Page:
Description: WASHINGTON (Reuters) - Facebook Inc said on Monday it would not proceed with the launch of its Libra cryptocurrency until regulatory concerns are addressed, as the U.S. Treasury secretary took the unusual step on of saying he had serious concerns it could be used for illicit activity. David Marcus, who oversees Facebook’s blockchain efforts, planned to tell Congress that Libra is not being built to compete with traditional currencies or interfere with monetary policy. “The Libra Association, which will manage the (Libra) Reserve, has no intention of competing with any sovereign currencies or entering the monetary policy arena,” Marcus was due to say on Tuesday, according to prepared testimony released by the Senate Banking Committee. “Monetary policy is properly the province of central banks.” “Facebook will not offer the Libra digital currency until we have fully addressed regulatory concerns and received appropriate approvals,” he said. Speaking with reporters, Mnuchin said he was not comfortable with Libra currently, particularly in guarding against money laundering and other illicit use. “They’re going to have to convince us of very high standards before they have access to the U.S. financial system,” he said. Mnuchin is the latest senior U.S. regulator to air concerns with the product, days after Federal Reserve Chairman Jay Powell expressed similar worries about the digital currency could be misused. “These cryptocurrencies have been dominated by illicit activity and speculation,” said Mnuchin. In his prepared testimony, Marcus said the Libra Association, the companies behind the Facebook-led cryptocurrency, planned to register as a money services business with the Treasury Department’s Financial Crimes Enforcement Network (FinCEN) and fully expected to comply with anti-money laundering and Bank Secrecy Act rules. Since announcing the Libra project last month, Facebook has faced a torrent of criticism and skepticism from policymakers across the world who cite concerns over data security, money laundering and consumer protections. Marcus was scheduled to testify on Tuesday and Wednesday before congressional committees overseeing financial issues and several members have suggested the product be barred. Addressing some of those concerns, Marcus said in his prepared testimony that partners providing financial services with Libra will be required to comply with anti-money laundering rules. The Libra Association will not hold personal data of users beyond basic transaction information, and personal information provided to Calibra, the digital wallet Facebook is developing to hold Libra, will not be shared with the social media company and cannot be used for targeting ads. Marcus added that he expected the Swiss Federal Data Protection and Information commissioner to be Libra’s privacy regulator because the Libra Association is headquartered in Geneva. The association is also in preliminary talks with the Swiss Financial Markets Supervisory Authority on “an appropriate regulatory framework.” While promising Libra will adhere to relevant laws and regulations, Marcus aimed to sell lawmakers on the product’s merits as well, arguing the United States should not stifle such innovation. “I am proud that Facebook has initiated this effort here in the United States,” his testimony said. “I believe that if America does not lead innovation in the digital currency and payments area, others will. If we fail to act, we could soon see a digital currency controlled by others whose values are dramatically different.”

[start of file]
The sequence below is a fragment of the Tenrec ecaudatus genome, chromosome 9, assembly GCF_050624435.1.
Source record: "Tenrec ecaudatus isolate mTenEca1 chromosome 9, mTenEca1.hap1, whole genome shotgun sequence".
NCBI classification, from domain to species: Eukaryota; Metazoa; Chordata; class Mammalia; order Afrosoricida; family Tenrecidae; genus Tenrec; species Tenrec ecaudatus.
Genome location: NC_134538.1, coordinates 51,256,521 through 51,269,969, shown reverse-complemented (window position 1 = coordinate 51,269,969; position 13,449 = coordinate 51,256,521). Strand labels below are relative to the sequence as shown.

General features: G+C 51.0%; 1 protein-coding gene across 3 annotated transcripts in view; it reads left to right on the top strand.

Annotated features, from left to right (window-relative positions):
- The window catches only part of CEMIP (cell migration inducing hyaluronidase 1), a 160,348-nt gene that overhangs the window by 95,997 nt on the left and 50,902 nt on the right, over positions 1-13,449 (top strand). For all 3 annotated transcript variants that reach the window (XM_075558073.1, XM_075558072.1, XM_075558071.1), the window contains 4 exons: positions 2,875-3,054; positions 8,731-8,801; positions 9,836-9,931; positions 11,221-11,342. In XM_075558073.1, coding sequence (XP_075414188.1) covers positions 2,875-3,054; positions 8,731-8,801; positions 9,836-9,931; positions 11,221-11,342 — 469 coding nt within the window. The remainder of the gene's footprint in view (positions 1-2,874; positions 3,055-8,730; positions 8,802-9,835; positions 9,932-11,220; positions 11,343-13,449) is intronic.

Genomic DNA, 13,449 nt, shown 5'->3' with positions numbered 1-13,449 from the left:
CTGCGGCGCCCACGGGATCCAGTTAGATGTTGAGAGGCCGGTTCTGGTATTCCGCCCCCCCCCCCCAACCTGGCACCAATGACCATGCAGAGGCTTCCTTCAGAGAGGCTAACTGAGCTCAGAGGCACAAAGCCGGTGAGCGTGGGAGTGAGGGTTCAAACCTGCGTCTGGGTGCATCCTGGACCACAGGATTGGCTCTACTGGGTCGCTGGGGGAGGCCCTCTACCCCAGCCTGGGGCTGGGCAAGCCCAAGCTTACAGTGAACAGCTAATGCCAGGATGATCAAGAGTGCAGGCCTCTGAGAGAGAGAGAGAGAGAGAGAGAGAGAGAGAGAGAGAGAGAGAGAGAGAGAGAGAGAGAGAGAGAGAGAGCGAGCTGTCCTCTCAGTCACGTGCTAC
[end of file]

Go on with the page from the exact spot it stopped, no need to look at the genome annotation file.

EU antitrust regulators raise concerns about Facebook's Libra currency: sources